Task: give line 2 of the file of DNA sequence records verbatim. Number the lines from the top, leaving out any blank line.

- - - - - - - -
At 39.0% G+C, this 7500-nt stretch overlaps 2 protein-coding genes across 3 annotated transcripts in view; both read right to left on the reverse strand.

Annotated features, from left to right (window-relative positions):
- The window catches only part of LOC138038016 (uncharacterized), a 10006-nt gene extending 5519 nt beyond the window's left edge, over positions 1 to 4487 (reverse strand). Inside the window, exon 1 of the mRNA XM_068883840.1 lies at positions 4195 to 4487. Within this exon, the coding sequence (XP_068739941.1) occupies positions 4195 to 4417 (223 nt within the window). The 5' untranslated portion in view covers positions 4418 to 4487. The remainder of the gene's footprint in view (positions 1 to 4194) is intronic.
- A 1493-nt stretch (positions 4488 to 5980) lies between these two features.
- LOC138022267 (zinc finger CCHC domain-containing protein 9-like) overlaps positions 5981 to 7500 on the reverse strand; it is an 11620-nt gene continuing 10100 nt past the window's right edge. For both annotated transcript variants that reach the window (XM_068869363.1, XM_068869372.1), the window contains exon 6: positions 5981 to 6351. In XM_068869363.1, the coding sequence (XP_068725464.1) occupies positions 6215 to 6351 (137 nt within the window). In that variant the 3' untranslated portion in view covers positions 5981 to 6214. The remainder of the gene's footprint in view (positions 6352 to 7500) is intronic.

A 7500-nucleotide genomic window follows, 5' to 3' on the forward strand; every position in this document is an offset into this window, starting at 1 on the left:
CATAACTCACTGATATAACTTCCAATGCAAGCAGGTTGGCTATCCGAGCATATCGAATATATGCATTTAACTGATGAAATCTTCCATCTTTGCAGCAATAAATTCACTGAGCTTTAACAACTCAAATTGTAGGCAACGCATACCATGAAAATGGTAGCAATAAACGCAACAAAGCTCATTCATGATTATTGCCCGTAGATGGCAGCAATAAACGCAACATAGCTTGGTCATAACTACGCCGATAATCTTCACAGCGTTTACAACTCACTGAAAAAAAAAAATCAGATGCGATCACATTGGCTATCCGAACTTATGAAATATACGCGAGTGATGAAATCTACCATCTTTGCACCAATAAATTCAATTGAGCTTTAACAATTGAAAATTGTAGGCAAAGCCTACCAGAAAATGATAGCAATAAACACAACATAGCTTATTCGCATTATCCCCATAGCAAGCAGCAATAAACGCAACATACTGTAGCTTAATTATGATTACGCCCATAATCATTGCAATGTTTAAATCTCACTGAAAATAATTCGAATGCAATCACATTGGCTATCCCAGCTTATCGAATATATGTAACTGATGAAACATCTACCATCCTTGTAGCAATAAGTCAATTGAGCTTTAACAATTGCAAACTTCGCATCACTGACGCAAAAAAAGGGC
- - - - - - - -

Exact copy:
Annotated features, from left to right (window-relative positions):